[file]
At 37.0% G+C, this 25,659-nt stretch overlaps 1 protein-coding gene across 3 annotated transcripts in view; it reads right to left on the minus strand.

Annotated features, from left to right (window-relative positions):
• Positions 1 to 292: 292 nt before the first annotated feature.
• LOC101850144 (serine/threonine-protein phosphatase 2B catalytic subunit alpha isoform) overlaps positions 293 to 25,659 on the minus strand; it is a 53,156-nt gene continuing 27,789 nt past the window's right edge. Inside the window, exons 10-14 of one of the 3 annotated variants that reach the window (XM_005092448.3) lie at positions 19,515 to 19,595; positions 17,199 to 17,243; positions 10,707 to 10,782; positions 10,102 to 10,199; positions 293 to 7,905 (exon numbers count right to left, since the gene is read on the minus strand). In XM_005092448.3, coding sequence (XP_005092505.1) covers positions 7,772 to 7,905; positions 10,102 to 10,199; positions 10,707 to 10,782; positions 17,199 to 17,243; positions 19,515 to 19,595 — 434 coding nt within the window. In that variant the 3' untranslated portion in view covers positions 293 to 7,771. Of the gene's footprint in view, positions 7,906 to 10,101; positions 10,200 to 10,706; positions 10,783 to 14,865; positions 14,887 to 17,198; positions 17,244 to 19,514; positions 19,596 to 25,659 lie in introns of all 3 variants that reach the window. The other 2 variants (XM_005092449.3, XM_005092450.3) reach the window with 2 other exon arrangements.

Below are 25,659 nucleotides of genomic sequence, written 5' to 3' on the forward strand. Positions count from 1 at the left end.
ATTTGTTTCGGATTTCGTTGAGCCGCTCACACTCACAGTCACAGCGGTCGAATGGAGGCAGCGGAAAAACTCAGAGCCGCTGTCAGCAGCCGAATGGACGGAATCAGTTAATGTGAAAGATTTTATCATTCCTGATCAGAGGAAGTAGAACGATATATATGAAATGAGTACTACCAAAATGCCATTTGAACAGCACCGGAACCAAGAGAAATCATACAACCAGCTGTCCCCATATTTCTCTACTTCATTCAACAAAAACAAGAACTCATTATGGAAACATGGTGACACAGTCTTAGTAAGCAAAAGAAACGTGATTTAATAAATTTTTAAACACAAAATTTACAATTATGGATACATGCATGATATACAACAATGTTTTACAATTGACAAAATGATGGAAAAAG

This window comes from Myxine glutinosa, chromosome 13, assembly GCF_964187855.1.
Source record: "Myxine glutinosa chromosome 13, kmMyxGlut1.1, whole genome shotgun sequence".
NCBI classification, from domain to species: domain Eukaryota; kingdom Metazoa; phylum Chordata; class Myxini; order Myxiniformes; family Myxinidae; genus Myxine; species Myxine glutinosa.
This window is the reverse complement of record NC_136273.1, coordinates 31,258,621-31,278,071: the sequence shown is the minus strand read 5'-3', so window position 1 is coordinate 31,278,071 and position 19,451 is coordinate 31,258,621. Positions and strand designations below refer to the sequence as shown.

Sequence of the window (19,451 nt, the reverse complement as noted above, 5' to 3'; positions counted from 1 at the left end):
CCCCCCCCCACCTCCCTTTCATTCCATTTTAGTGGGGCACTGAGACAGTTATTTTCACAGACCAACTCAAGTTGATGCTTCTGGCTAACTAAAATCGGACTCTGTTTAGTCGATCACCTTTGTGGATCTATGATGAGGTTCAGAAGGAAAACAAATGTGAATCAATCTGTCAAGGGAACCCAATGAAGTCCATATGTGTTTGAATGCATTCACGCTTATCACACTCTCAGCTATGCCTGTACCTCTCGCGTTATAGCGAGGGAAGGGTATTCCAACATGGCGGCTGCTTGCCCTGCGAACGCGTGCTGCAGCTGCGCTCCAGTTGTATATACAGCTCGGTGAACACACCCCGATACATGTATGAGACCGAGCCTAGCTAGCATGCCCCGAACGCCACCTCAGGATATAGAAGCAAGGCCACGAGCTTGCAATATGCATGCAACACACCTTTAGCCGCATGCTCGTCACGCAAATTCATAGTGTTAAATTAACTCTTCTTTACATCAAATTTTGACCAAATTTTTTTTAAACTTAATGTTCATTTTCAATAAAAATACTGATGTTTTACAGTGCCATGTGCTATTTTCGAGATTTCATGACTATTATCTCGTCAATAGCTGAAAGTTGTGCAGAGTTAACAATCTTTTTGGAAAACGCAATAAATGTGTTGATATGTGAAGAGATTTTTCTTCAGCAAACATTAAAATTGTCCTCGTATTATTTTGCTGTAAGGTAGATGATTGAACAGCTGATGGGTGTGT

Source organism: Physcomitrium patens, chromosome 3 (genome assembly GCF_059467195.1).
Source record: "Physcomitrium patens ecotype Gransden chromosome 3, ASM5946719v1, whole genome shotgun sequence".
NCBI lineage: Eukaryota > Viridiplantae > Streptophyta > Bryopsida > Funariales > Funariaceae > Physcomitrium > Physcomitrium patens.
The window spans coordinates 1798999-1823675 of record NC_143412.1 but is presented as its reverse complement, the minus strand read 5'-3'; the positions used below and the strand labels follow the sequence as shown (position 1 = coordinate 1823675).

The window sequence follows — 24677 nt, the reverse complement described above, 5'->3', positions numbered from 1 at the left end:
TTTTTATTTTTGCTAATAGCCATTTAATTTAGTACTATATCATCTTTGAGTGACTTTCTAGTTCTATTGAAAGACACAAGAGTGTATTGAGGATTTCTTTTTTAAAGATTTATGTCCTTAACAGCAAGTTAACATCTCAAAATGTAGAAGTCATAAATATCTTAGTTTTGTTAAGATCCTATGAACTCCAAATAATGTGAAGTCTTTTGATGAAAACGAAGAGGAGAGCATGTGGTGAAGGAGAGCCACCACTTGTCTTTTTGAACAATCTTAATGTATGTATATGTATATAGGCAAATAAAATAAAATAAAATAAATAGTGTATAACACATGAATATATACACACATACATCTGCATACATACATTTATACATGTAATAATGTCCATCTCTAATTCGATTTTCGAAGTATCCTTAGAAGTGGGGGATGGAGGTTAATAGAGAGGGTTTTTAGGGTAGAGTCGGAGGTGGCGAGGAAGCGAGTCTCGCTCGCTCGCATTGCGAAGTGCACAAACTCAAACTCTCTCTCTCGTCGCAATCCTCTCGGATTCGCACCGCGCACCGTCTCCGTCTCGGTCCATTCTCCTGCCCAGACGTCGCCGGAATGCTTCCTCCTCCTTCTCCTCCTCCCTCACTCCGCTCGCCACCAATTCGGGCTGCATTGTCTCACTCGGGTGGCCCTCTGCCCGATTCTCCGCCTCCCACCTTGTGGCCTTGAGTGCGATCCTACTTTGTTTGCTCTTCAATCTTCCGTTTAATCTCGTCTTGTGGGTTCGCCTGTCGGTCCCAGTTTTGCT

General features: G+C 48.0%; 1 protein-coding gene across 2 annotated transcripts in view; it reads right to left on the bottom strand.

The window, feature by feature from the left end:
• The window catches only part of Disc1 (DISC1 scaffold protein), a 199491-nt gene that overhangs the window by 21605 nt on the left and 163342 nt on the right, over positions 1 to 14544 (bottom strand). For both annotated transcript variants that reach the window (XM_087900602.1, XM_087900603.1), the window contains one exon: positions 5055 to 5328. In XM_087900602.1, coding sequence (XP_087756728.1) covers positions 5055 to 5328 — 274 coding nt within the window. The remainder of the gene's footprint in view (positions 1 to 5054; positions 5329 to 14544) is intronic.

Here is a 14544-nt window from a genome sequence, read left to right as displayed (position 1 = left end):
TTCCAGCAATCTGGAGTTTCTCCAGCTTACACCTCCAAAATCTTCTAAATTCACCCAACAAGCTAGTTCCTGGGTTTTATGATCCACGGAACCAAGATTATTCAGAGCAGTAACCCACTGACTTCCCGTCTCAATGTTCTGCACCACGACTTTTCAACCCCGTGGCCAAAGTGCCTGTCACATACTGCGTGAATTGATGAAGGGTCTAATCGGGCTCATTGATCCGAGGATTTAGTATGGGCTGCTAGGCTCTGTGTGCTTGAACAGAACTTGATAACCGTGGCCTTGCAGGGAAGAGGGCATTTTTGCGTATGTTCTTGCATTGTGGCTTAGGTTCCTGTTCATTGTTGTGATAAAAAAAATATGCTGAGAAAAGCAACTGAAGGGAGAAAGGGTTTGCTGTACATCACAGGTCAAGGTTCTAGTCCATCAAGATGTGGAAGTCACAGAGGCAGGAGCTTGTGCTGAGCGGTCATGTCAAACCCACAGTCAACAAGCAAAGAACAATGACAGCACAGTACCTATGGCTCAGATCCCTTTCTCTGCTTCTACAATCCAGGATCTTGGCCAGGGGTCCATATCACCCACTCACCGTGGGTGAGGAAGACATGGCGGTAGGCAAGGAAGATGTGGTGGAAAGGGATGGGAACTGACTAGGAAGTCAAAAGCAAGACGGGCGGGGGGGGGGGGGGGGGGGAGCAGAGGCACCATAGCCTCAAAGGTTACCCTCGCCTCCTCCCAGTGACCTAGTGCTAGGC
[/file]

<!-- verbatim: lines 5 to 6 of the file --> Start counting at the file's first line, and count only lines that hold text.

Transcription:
Below are 25,659 nucleotides of genomic sequence, written 5' to 3' on the forward strand. Positions count from 1 at the left end.
ATTTGTTTCGGATTTCGTTGAGCCGCTCACACTCACAGTCACAGCGGTCGAATGGAGGCAGCGGAAAAACTCAGAGCCGCTGTCAGCAGCCGAATGGACGGAATCAGTTAATGTGAAAGATTTTATCATTCCTGATCAGAGGAAGTAGAACGATATATATGAAATGAGTACTACCAAAATGCCATTTGAACAGCACCGGAACCAAGAGAAATCATACAACCAGCTGTCCCCATATTTCTCTACTTCATTCAACAAAAACAAGAACTCATTATGGAAACATGGTGACACAGTCTTAGTAAGCAAAAGAAACGTGATTTAATAAATTTTTAAACACAAAATTTACAATTATGGATACATGCATGATATACAACAATGTTTTACAATTGACAAAATGATGGAAAAAG